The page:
The same procedure appears in the year 2019. The best result appeared at a splitting rate of 80% training and 20% testing, and when the number of hidden layers was 5 with 3.7452% for the MAPE and 0.3177 for the RMSE as shown in Table 2. The year 2020 will be adopted as a source for matching and comparison.
The forecasted electrical load for the years 2018 and 2019 were plotted against time on a graph, and the forecasted load with test data (the actual load) was compared. A part of this graph is shown in Figure 10 and Figure 11. The forecasted electrical load compared to the actual load has a slight variance, as seen in the graph, where the solid red line represents the actual electrical load, and the blue dashed line represents the forecasted electrical load.
The regression value of the test set of the year 2018 was R = 0.99416, while the regression value of the training set was R = 0.99324. For validation, R = 0.99468, and R = 0.9936 for all, which are also acceptable. Additional, similar, and close values for 2019 are shown in Figure 12.

4.2. Implementation of the Adaptive Neuro-Fuzzy Inference System ANFIS Using MATLAB

The ANFIS modeling standard is modified to properly implement the membership function and to minimize output error and maximize performance indication. The data is used for training, testing, and verification. The next stage is to construct a fuzzy inference system FIS and choose a type of membership function. Table 3 and Table 4 display the tested and trained triangular membership function. Now, we have the required inputs, which are time, temperature, humidity, and previous load values for the years 2018 and 2019, from the same Excel table that was used previously in the ANN technique with the same division, i.e., 8760 h for all data. To be used with the input of the membership function, it produces rules in this way by listing all possible installations of the membership function for all inputs. When the algorithm is called in ANFIS, we perform looping for the electrical load values for the year to be worked on. In other words, during the test, the electrical load’s last value returns to become the first value. Additionally, the test is replicated by reading the loads repeatedly to determine the values and percentages of change while running tests with other variables [19]. Furthermore, the proposed ANFIS was defined to have the following number of membership functions: 3, 4, and 5. Epoch refers to a complete pass through the entire training dataset during the training process of a machine learning model. The study experimented with different epoch counts of 20, 30, and 40, where each epoch count indicates the number of times all the training data is used to update the model once. By varying the epoch count, this study aims to analyze the impact of the number of iterations on the performance of the model and determine the optimal epoch count for the given dataset. When we decided to change the membership function type while running tests and training, triangular membership functions were chosen because changing the form of a membership function has little to no impact on the extracted data or has a small impact that is not noticeable. Moreover, it has a small impact on the numbers of epochs, where the effect was very small. Only the number of membership functions affected the MAPE value’s outcome, which is also a rather small variation. So, based on the 5-membership function with 40 epoch numbers, we have low error rates of 2.8532% for the MAPE and 0.3301 for the RMSE in 2018, which are acceptable, as shown in Table 3. Additionally, we obtained 2.8036% for the MAPE and 0.3125 for the RMSE in 2019, as shown in Table 4. The year 2020 will be adopted as a source for matching and comparison.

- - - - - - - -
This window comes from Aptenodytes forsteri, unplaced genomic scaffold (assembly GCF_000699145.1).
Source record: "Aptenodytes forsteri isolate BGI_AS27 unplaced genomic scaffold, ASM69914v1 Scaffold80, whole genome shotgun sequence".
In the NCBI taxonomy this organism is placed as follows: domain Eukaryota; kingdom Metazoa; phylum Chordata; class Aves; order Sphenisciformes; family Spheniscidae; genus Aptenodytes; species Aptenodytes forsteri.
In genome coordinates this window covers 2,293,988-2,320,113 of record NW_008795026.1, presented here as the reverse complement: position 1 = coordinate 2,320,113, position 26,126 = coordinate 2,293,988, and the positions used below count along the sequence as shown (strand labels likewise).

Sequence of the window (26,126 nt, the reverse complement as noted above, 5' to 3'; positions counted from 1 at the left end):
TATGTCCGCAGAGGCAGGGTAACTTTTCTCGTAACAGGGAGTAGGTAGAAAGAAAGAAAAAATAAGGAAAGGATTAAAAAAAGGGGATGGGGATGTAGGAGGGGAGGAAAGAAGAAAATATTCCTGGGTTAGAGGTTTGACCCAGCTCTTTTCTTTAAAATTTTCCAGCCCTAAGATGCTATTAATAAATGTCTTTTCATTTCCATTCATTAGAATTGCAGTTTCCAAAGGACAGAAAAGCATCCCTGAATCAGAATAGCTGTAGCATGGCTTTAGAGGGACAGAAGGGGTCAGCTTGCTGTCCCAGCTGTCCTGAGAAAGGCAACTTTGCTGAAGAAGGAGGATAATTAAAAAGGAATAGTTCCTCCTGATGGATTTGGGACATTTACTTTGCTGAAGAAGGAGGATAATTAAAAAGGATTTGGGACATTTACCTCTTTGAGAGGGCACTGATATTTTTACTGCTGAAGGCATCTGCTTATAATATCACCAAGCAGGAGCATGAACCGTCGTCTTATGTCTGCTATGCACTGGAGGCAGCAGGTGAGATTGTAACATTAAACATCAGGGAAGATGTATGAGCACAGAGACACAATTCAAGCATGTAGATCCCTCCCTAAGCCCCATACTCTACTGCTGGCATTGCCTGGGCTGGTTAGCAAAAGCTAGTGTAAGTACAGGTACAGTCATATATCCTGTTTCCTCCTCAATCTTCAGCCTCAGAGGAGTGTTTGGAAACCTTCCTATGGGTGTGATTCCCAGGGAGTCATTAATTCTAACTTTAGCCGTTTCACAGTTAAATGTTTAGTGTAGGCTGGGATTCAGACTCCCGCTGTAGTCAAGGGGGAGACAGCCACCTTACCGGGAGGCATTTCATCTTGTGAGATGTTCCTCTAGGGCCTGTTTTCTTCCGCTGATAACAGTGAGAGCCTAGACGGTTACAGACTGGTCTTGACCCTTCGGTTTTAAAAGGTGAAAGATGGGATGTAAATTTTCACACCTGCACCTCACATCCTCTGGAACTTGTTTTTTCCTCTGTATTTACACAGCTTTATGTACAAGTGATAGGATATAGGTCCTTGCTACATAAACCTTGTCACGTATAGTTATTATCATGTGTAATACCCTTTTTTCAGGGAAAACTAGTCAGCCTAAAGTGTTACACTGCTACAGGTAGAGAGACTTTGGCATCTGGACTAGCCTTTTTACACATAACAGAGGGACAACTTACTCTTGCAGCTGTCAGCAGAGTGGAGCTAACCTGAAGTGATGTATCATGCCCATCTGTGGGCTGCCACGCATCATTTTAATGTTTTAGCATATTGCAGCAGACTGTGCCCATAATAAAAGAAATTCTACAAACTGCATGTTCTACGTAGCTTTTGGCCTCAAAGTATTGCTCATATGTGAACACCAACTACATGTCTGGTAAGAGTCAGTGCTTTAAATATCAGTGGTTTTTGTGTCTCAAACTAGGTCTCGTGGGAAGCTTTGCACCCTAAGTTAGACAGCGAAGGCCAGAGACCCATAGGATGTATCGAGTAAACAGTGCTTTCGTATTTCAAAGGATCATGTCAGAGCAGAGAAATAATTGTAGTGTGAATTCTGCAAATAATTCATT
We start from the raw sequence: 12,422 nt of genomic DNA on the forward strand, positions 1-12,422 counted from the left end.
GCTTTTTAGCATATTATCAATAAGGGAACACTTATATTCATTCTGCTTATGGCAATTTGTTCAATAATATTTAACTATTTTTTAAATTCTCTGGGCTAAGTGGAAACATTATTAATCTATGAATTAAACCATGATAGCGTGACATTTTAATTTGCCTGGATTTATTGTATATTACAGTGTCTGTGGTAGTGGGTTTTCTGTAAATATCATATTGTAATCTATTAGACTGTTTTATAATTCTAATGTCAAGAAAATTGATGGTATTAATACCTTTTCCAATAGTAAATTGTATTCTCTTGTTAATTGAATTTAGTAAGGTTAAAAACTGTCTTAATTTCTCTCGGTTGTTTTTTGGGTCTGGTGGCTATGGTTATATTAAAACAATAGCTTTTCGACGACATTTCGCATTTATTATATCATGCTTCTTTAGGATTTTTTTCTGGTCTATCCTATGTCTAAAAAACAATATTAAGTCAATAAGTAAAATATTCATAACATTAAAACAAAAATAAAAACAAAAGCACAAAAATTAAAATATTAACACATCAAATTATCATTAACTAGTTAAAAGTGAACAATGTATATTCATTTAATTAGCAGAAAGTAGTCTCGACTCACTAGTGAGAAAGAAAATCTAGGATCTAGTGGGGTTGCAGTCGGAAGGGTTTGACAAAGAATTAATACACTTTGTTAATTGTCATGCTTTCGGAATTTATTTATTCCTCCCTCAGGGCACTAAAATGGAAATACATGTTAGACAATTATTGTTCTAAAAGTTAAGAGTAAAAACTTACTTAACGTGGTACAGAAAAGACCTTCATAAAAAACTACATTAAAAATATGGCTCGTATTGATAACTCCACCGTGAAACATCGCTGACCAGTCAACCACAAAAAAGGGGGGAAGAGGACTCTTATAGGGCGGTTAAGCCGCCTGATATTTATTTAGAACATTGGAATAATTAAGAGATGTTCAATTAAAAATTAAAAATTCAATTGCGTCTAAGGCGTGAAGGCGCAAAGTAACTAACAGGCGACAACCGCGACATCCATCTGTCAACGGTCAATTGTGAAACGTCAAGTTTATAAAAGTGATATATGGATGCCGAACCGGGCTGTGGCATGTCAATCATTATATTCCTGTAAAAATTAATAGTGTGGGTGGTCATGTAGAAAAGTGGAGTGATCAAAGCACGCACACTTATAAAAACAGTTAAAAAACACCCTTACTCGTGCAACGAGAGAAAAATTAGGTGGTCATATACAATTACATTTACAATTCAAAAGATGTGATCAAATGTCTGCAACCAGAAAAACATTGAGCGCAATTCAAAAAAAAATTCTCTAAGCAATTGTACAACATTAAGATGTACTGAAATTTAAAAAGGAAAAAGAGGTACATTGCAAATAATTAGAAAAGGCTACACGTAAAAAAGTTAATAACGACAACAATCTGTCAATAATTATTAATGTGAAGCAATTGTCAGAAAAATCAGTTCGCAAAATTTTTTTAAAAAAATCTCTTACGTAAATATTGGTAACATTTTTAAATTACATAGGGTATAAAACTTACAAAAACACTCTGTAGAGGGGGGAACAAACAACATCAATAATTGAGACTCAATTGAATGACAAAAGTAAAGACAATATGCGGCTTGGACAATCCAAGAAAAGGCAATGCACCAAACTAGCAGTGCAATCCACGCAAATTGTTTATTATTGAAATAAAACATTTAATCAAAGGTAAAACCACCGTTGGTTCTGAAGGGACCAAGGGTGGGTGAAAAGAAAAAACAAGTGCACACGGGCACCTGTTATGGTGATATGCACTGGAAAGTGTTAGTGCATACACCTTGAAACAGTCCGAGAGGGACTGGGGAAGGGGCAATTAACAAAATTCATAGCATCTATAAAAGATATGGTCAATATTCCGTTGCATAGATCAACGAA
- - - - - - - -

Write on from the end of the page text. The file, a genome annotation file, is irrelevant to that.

To compare the actual load to the predicted load for the years 2018 and 2019, the actual load was plotted against the hourly time. Figure 13 and Figure 14, which are displayed below, show a part of this graph. The forecasted plot from the test data load has a slight variance against the real load; the previous real electrical load values are represented by the red continuous line, while the predicted electrical load values are represented by the dashed blue line.

4.3. Genetic Algorithms (GA) Optimize ANN Predictions

Genetic algorithm (GA) is used to optimize the BP artificial neural network’s predictions. The weights and thresholds between the initial neurons of the BP artificial neural network model are selected randomly. Based on the ANN outputs that have the lowest error rate, which are in 5 hidden layers and 80% training and 20% testing, the data will be normalized and entered into GA for processing. The GA was shown to include hidden layers of 5, 10, and 15. For the year 2018, the best result appeared when the number of hidden layers was 5, with 1.8663% for the MAPE and 0.0476% for the RMSE, as shown in Table 5. For the year 2019, the best result appeared when the number of hidden layers was 5, with 2.4571% for the MAPE and 0.0476 for the RMSE, as shown in Table 6. The year 2020 will be adopted as a source for matching and comparison.
To compare the actual load to the predicted load for the years 2018 and 2019. The actual load was plotted against the hourly time. Figure 15 and Figure 16, which are displayed below, show a part of this graph. The predicted plot from the test data load has a slight variance against the real load; the previous real electrical load values are represented by the red continuous line, while the predicted electrical load values are represented by the dashed blue line.

4.4. Results of Tests and Training in Purposed Techniques